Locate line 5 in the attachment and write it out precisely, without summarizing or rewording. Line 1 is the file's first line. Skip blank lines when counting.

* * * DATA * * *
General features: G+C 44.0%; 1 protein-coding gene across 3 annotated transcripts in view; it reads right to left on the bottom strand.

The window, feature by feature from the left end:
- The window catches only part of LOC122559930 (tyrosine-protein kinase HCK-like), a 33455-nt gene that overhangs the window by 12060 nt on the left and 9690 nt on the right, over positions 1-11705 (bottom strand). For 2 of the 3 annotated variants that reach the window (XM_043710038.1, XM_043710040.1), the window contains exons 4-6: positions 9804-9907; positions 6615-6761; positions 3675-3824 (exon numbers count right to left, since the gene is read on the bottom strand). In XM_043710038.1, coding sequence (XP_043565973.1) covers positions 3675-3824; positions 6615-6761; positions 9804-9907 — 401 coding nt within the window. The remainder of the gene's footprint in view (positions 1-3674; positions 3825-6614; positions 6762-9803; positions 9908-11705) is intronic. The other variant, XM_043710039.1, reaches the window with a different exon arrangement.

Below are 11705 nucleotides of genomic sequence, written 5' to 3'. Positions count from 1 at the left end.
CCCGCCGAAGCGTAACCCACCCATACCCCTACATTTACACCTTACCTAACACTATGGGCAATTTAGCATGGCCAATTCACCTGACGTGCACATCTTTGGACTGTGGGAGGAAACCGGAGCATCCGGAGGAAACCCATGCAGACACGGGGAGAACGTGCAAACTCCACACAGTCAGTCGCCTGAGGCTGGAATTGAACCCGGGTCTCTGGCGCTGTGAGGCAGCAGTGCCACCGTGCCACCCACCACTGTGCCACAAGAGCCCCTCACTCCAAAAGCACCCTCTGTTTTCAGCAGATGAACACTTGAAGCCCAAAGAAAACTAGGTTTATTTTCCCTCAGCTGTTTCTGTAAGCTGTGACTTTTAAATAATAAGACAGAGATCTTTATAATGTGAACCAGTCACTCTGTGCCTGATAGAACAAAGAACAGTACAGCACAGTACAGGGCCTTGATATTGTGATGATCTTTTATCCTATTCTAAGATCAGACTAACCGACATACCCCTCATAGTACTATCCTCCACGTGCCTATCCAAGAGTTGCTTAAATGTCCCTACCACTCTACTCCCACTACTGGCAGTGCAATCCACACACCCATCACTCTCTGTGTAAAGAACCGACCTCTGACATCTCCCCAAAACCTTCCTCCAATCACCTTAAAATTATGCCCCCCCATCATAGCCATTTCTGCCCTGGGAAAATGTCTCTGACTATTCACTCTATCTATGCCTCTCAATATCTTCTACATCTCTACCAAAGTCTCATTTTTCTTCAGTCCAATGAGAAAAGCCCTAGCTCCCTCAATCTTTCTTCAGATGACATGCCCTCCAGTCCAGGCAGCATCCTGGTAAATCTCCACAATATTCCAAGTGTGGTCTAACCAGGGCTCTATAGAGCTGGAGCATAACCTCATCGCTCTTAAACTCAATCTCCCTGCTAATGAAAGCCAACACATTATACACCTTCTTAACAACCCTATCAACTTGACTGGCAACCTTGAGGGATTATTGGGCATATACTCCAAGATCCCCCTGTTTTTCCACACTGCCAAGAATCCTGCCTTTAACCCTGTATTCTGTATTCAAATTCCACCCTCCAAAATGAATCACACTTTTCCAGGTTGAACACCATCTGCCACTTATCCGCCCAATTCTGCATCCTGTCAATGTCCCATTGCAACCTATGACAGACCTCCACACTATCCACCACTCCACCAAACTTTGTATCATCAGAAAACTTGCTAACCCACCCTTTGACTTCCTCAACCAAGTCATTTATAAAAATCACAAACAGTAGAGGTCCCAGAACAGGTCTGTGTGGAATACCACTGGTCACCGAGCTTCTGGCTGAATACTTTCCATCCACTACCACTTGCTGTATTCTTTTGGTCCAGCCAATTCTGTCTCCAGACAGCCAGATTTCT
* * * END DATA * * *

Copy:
CCCGCCGAAGCGTAACCCACCCATACCCCTACATTTACACCTTACCTAACACTATGGGCAATTTAGCATGGCCAATTCACCTGACGTGCACATCTTTGGACTGTGGGAGGAAACCGGAGCATCCGGAGGAAACCCATGCAGACACGGGGAGAACGTGCAAACTCCACACAGTCAGTCGCCTGAGGCTGGAATTGAACCCGGGTCTCTGGCGCTGTGAGGCAGCAGTGCCACCGTGCCACCCACCACTGTGCCACAAGAGCCCCTCACTCCAAAAGCACCCTCTGTTTTCAGCAGATGAACACTTGAAGCCCAAAGAAAACTAGGTTTATTTTCCCTCAGCTGTTTCTGTAAGCTGTGACTTTTAAATAATAAGACAGAGATCTTTATAATGTGAACCAGTCACTCTGTGCCTGATAGAACAAAGAACAGTACAGCACAGTACAGGGCCTTGATATTGTGATGATCTTTTATCCTATTCTAAGATCAGACTAACCGACATACCCCTCATAGTACTATCCTCCACGTGCCTATCCAAGAGTTGCTTAAATGTCCCTACCACTCTACTCCCACTACTGGCAGTGCAATCCACACACCCATCACTCTCTGTGTAAAGAACCGACCTCTGACATCTCCCCAAAACCTTCCTCCAATCACCTTAAAATTATGCCCCCCCATCATAGCCATTTCTGCCCTGGGAAAATGTCTCTGACTATTCACTCTATCTATGCCTCTCAATATCTTCTACATCTCTACCAAAGTCTCATTTTTCTTCAGTCCAATGAGAAAAGCCCTAGCTCCCTCAATCTTTCTTCAGATGACATGCCCTCCAGTCCAGGCAGCATCCTGGTAAATCTCCACAATATTCCAAGTGTGGTCTAACCAGGGCTCTATAGAGCTGGAGCATAACCTCATCGCTCTTAAACTCAATCTCCCTGCTAATGAAAGCCAACACATTATACACCTTCTTAACAACCCTATCAACTTGACTGGCAACCTTGAGGGATTATTGGGCATATACTCCAAGATCCCCCTGTTTTTCCACACTGCCAAGAATCCTGCCTTTAACCCTGTATTCTGTATTCAAATTCCACCCTCCAAAATGAATCACACTTTTCCAGGTTGAACACCATCTGCCACTTATCCGCCCAATTCTGCATCCTGTCAATGTCCCATTGCAACCTATGACAGACCTCCACACTATCCACCACTCCACCAAACTTTGTATCATCAGAAAACTTGCTAACCCACCCTTTGACTTCCTCAACCAAGTCATTTATAAAAATCACAAACAGTAGAGGTCCCAGAACAGGTCTGTGTGGAATACCACTGGTCACCGAGCTTCTGGCTGAATACTTTCCATCCACTACCACTTGCTGTATTCTTTTGGTCCAGCCAATTCTGTCTCCAGACAGCCAGATTTCT